Jun 12, 2019

Axios Sports

By Kendall Baker
Kendall Baker

👋 Good morning! Jon Gruden will be on "Hard Knocks" come August. This is good news for all of us.

Today's word count: 1,212 words (~5 mins).

1 big thing: 🏒 St. Louis vs. Boston

Photo: Bruce Bennett/Getty Images

No one will ever mistake hockey for being a superstar-driven sport. But usually, by the time the Stanley Cup Final rolls around, the national media turns it into one — almost out of sheer habit.

  • "Player A vs. Player B. The young stud vs. the savvy vet. The goal-scorer seeking glory vs. the goaltender seeking revenge."

Newsflash: That hasn't really happened this year, which is both a byproduct of the participating teams being especially light on superstars and the city-centric angle taking over.

The big picture: During a time when national storylines are dominating and local beat reporters are going out of style, there's something magical about the simplicity of tonight's contest. City vs. city, baby. Fanbase vs. fanbase.

  • St. Louis is ready to explode, with the Blues one victory away from winning their first Stanley Cup.
  • Boston has déjà vu, as it seeks to become the first city/metro in 83 years to simultaneously hold championships in the NHL, NFL and MLB (Detroit in 1935-36).

Quick-hitters:

  • Battle for the Conn Smythe: If the Blues win, Ryan O'Reilly will likely win playoff MVP. If the Bruins win, Tuukka Rask is the clear choice — and even if they lose, he probably still deserves it (93.8% save percentage in 23 games).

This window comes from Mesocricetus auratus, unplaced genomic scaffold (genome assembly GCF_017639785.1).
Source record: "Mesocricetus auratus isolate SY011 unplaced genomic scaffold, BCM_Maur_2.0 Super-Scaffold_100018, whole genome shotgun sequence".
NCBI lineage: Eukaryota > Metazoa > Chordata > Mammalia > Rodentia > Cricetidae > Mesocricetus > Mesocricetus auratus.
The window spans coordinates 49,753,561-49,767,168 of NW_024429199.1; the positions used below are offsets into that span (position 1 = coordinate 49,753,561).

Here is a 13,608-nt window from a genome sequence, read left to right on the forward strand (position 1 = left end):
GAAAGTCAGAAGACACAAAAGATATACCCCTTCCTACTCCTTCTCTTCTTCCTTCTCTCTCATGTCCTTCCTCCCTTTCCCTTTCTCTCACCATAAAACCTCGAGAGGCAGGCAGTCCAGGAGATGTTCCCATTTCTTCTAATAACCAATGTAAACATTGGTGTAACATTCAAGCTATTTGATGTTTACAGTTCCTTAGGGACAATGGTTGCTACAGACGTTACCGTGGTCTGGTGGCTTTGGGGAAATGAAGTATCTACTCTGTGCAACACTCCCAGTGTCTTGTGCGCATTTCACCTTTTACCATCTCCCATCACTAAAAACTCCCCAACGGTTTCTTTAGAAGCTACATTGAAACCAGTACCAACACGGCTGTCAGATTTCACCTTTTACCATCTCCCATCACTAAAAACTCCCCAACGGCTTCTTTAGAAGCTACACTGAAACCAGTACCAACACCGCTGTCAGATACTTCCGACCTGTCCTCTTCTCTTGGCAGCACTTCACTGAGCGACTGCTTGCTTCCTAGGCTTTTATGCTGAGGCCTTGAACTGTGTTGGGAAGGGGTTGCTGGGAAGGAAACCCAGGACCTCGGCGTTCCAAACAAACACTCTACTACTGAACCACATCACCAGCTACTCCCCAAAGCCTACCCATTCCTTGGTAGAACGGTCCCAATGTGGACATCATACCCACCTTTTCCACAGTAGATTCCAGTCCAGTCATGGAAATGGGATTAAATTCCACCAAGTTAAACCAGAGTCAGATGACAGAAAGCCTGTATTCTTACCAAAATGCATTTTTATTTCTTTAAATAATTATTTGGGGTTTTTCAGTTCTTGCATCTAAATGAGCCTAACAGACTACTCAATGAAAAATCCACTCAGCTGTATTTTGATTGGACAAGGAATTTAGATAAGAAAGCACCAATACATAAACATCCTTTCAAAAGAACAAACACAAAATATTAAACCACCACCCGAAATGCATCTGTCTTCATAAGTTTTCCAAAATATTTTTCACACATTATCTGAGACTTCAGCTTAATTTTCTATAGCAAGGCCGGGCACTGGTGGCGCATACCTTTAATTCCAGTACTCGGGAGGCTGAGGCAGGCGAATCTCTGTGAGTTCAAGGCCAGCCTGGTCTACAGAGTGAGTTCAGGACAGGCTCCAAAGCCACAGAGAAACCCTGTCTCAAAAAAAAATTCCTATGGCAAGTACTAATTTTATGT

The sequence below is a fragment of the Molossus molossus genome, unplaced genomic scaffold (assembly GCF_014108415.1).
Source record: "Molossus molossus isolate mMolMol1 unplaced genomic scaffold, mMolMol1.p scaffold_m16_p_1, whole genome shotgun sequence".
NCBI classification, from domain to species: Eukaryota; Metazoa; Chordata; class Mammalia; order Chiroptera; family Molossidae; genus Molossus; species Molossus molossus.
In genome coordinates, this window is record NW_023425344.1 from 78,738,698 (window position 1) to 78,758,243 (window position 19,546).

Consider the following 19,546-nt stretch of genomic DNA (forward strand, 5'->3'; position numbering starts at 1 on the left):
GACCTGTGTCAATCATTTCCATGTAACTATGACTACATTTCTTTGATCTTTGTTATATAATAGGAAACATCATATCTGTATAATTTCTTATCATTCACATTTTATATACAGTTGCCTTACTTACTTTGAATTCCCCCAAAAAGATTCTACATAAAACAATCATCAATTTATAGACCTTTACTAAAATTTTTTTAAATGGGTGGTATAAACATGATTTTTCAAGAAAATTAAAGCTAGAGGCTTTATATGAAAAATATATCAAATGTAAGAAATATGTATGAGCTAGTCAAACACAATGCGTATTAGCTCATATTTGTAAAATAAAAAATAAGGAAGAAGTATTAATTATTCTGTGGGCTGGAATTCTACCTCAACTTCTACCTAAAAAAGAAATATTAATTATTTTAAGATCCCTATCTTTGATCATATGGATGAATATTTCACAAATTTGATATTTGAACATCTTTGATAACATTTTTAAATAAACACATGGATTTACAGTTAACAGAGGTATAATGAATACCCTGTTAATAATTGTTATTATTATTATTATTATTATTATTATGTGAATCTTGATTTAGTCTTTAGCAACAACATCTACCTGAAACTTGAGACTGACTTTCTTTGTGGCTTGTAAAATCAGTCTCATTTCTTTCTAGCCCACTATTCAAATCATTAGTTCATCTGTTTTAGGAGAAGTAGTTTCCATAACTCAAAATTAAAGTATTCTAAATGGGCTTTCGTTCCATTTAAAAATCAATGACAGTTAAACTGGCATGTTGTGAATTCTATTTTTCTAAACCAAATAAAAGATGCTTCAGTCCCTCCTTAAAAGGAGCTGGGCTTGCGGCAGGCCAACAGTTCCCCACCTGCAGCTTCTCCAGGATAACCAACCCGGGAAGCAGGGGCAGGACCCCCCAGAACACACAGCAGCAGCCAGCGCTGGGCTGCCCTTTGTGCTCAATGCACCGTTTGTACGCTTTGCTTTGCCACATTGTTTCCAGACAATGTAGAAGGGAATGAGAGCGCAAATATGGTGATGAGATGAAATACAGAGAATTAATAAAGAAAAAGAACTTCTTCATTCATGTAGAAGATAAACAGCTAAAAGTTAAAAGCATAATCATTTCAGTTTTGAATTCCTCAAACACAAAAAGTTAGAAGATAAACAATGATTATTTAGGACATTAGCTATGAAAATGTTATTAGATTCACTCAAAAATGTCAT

• Don't expect scoring: There have been 16 Stanley Cup Final Game 7s, and no team has ever scored more than four goals.
  • Good news for Boston: In those 16 games, home teams are 12-4. ... Also, the last Game 7 was in 2011, when the Bruins — led by current players Patrice Bergeron, Zdeno Chara, Brad Marchand and David Krejci — beat the Canucks 4-0.
BONUS: 🏒 Ryan O'Reilly's weird stick
Screenshot from BarDown website

Plenty of NHL players have uniquely-curved sticks, but Blues center Ryan O'Reilly easily has the weirdest one.

  • "The O'Reilly curve doesn't resemble a curve so much as a serif on a font you never use, a smashed nib of a right angle at the very tip of the blade," writes ProStockHockey.
  • "It's a little weird. I think everyone hates it, but it works for me," O'Reilly told ESPN. Apparently, it gives him more control of the puck, particularly on one-handed stuff.

Go deeper: The NHL's craziest curves

2. ⚾️ The demise of the high school baseball prospect

No. 1 pick Adley Rutschman (Oregon State) was one of a record number of college players taken in the 2019 MLB draft. Photo: Justin Tafoya/NCAA Photos via Getty Images

Evaluating baseball prospects will never be an exact science, but that hasn't stopped MLB teams from trying to make it one by leaning further into data and further away from "the eye test."